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Old 09-22-2020, 12:59 PM   #1
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Help With Getting Started

I really need some help with figuring out the electrical system for our skoolie.
I have no idea how much power we'll need, let alone what we'll need for it.

The first step is to calculate how much wattage we'll need in a day, but we have no idea. See, we don't have the appliances yet, or know how many lights we'll have, what kind of security system we'll use, etc. My fiancée and I have rented cheap rundown places our entire lives, so we aren't homeowners with anything to reference from.

We have a list of what we would use in the skoolie, but we don't know how to calculate, because we don't know how often those things will be used every day.

One thing we do know is that we want to draw power from shore, solar, and the alternator.

How do you calculate and prepare for something when everything is a giant question mark? How did you guys know where to go and how to start?

Thanks
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Old 09-22-2020, 01:20 PM   #2
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I’m having the same situation over here. Plus I’m driving with a fridge and freezer with no power to them 😞
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Old 09-22-2020, 02:10 PM   #3
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To answer the question somewhat vaguely, a simple approach would be to acquire a measuring device (kill-a-watt meter, etc) and try it on a few appliances, set some baseline expectations. Appliances also typically state their ratings, which you can use to get an estimate on energy cost using well known formulas. When you add solar to the mix, you now have to start talking about generation and capacity, not just total appliance consumption.

It sounds like you need more of an actionable plan on how to estimate your needs, kind of hard to deliver without knowing a little more about what you hope to accomplish.

Quote:
Originally Posted by TheOwlSpirit View Post
I really need some help with figuring out the electrical system for our skoolie.
I have no idea how much power we'll need, let alone what we'll need for it.
There's so much to this if you're not already somewhat familiar that sometimes it is hard to convey the needed information in a forum post or two. If you would like to have a more real-time conversation (over chat or phone) to kickstart your knowledge, I'd be happy to oblige. Then you can follow up here with specifics as needed.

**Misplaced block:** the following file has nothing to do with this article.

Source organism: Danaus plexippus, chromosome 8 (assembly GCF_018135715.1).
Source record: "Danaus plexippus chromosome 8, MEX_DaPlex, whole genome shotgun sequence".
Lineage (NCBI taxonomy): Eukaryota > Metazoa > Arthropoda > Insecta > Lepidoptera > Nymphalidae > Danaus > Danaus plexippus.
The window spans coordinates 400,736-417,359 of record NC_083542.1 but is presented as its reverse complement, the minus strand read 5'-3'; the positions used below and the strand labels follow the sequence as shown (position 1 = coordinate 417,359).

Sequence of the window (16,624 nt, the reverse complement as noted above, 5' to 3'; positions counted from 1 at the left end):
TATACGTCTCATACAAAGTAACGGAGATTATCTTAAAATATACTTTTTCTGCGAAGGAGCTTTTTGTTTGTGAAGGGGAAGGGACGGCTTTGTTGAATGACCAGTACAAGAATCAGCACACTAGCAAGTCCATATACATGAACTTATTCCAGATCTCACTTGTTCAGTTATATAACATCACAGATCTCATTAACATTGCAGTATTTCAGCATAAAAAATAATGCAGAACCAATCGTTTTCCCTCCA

There's some great users here able to articulate information in an easy to consume way, just want to make the offer in case you're feeling stuck. PM me if you are interested. Duckstuff, that includes you as well. In the mean time you can also start by elaborating on your use case- what kind of devices you hope to power, when you hope to power them (during the day where you may have full sun versus at night), etc. The more we know about what you hope your build will look like, the better we can address the potential energy needs.


Best of luck.
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Old 09-22-2020, 02:11 PM   #4
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I think we have all started out in the same boat as you guys. I really don't know what my power needs will be with my finished product. I do plan on being able to run 3 roof top A/C units, so my philosophy is bigger is best. I am starting with a 50 amp shore connection because 30 would be too small, and 50 is the biggest typical set up. I plan to eventually add solar, but not until I'm essentially done with everything else and know what my power needs will be. The key to doing it this way is to build in the ability to add these things as I go. I built in a 6500 watt generator because it was what I already had, but made it possible to replace it with a 12,000 watt 50 amp unit down the road. If the current one is sufficient, I'll leave it there. We plan on traveling and being hooked to shore power most of the time, with very little boondocking, so I may never add more than a small solar system just to keep a small battery bank topped off. Or, I may not add solar at all. For me, getting into the bus and traveling will be the key to deciding what our end needs will be. I anticipate months of traveling at a time which will have different needs than my wife who thinks a few weeks at a time will be enough.
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Old 09-22-2020, 02:32 PM   #5
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I am definitely stuck and could use all the help I can get, so I appreciate your offer! I guess I'm shy to share what appliances we want to use, because I don't know if it's too much to expect, or if we're being too "extravagant". I just don't want to get laughed off a forum for choosing a larger fridge than what I've typically seen in skoolie photos, etc.